Hunt for the Wilderpeople (2016)

Posted by on Dec 20, 2011 in Buddy Movies | 0 comments


Disclaimer: A 13-year-old is involved in brutal hunting scenes, some sexual innuendo, and illegal activities—but it’s all really heartwarming.

You might know Taika Waititi from What We Do in the Shadows, Flight of the Conchords, or Eagle vs Shark. His comedy is understated, clever, and the timing is spot-on. There’s rarely a pause before his punchlines; instead, they usually come as a surprise and hang for a slight moment. A perfect example is his lone scene in Hunt for the Wilderpeople, where he delivers a sermon about the afterlife using a metaphor about two doors. It might not be the joke you talk about after, but it was definitely my biggest laugh.

The New Zealander Waititi wrote and directed Hunt for the Wilderpeople from Barry Crump’s book Wild Pork and Watercress. It’s a simple story of an orphaned and troubled preteen boy, Ricky (Julian Dennison), an urban kid who finds the perfect foster home in the unlikeliest of places. His “auntie” Bella (Rima Te Wiata) is the sweet and resourceful woman who takes him in to her home near the bush, wins him over, and then dies almost instantly. He’s left with little other than his dog, Tupac, and auntie’s antisocial husband “Uncle Hec” (Sam Neill). With no woman around to care for Ricky, social services intends to retrieve Ricky and send him either to juvenile prison or a new foster home—a bad beat, either way.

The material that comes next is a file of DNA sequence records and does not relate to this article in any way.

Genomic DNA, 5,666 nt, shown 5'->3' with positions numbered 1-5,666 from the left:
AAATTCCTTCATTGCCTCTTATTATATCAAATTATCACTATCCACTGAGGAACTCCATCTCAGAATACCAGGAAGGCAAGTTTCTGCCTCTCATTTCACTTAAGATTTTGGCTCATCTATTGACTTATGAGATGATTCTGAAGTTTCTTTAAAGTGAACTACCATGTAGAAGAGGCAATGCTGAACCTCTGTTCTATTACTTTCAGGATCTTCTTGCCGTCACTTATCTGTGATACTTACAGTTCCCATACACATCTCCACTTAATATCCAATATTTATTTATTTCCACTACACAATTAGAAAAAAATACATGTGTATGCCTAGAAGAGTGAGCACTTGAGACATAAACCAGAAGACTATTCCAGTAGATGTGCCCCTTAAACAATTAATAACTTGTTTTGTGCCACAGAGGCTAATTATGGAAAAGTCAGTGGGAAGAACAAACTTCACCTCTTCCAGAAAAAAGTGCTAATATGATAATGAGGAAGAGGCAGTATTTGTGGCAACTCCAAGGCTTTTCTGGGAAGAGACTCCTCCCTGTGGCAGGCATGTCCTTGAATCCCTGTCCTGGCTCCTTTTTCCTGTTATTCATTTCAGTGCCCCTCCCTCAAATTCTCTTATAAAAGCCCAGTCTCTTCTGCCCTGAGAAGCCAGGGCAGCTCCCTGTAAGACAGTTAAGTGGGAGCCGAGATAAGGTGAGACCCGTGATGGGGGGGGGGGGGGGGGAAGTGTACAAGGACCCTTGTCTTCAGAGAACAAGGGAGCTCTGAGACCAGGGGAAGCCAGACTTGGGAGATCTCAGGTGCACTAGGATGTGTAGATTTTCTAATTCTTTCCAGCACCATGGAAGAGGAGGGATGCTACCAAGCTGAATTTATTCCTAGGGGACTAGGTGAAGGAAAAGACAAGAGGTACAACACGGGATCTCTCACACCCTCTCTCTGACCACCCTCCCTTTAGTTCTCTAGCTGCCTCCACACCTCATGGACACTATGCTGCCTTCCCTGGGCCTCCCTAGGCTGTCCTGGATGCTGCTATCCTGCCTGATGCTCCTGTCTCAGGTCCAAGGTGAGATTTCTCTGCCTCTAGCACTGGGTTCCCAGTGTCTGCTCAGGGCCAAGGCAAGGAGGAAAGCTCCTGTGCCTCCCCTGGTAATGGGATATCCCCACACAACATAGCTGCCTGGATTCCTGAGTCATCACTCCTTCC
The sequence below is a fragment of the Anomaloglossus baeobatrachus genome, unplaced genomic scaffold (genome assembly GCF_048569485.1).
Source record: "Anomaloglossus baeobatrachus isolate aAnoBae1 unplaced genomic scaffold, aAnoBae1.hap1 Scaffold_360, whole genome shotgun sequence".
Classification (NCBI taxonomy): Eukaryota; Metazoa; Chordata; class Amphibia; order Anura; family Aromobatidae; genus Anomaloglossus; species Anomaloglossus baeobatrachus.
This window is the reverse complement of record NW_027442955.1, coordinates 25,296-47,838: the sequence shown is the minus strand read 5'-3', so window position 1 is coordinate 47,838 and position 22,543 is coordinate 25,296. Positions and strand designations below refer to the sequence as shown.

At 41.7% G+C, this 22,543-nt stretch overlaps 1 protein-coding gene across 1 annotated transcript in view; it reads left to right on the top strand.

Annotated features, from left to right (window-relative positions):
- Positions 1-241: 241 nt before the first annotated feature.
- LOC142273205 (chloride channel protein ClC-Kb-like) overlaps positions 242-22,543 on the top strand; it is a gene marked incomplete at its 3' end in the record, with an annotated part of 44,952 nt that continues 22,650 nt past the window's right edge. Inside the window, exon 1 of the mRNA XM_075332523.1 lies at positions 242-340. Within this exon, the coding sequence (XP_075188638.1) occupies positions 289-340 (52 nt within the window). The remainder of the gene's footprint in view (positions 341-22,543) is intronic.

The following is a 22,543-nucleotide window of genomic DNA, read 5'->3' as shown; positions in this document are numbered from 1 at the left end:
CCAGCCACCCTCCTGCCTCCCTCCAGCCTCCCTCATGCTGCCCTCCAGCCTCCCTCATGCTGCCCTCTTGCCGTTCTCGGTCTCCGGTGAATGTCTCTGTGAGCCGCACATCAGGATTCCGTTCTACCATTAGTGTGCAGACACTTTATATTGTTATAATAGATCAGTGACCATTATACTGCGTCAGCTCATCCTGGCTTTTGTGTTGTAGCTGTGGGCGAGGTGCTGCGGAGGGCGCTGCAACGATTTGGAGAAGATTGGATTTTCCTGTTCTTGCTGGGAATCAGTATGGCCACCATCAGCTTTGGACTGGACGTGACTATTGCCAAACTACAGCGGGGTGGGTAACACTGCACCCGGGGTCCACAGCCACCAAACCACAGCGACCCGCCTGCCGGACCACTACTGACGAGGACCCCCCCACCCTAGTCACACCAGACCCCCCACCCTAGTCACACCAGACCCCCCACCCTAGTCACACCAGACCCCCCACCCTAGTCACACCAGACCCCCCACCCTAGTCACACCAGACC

With Waititi’s deft comedic touch, not to mention great editing and music, Hunt for the Wilderpeople is an unexpectedly heartwarming movie meant to melt black hearts like Uncle Hec’s and bring hot-water-bottle-like warmth to kids who feel unloved like Ricky. I doubt 6-year-olds will connect with this story, plus the hunting bits might be a tad too intense for them, but preteens will go crazy for it.

There are life lessons a-plenty for both Hec and Ricky, from appreciating the smaller things in life to grieving the loss of loved ones. The odd pairing, as is so often the case, find both conflict and personal growth in their other half. Some films take this too far and come off fake or forced, but that’s not so here. Credit is either due to Neill, a veteran craftsman, or Waititi—and perhaps both in equal part—because the charisma between these two is perfect.

There was a one point in the second act, in fact, before the nationwide manhunt for the rogue orphan and suspected kidnapper kicks into high gear, where I wished this was a series. With all the “reality” camping and survival shows out there, especially ones like Dual Survival (which paired an Army vet with a hippie), it didn’t seem like such a stretch. But this wasn’t particularly educational (a la Survivorman), nor was it shocking or gimmicky like Bear Grylls. The truth was that I didn’t want their adventure to end, nor their character arcs.

The inevitable conclusion isn’t going to come as a surprise, but how they get there is enjoyable and, thankfully, is followed by an epilogue. And, keeping to form, Waititi takes an unexpected turn that made me wish it was a series all over again.

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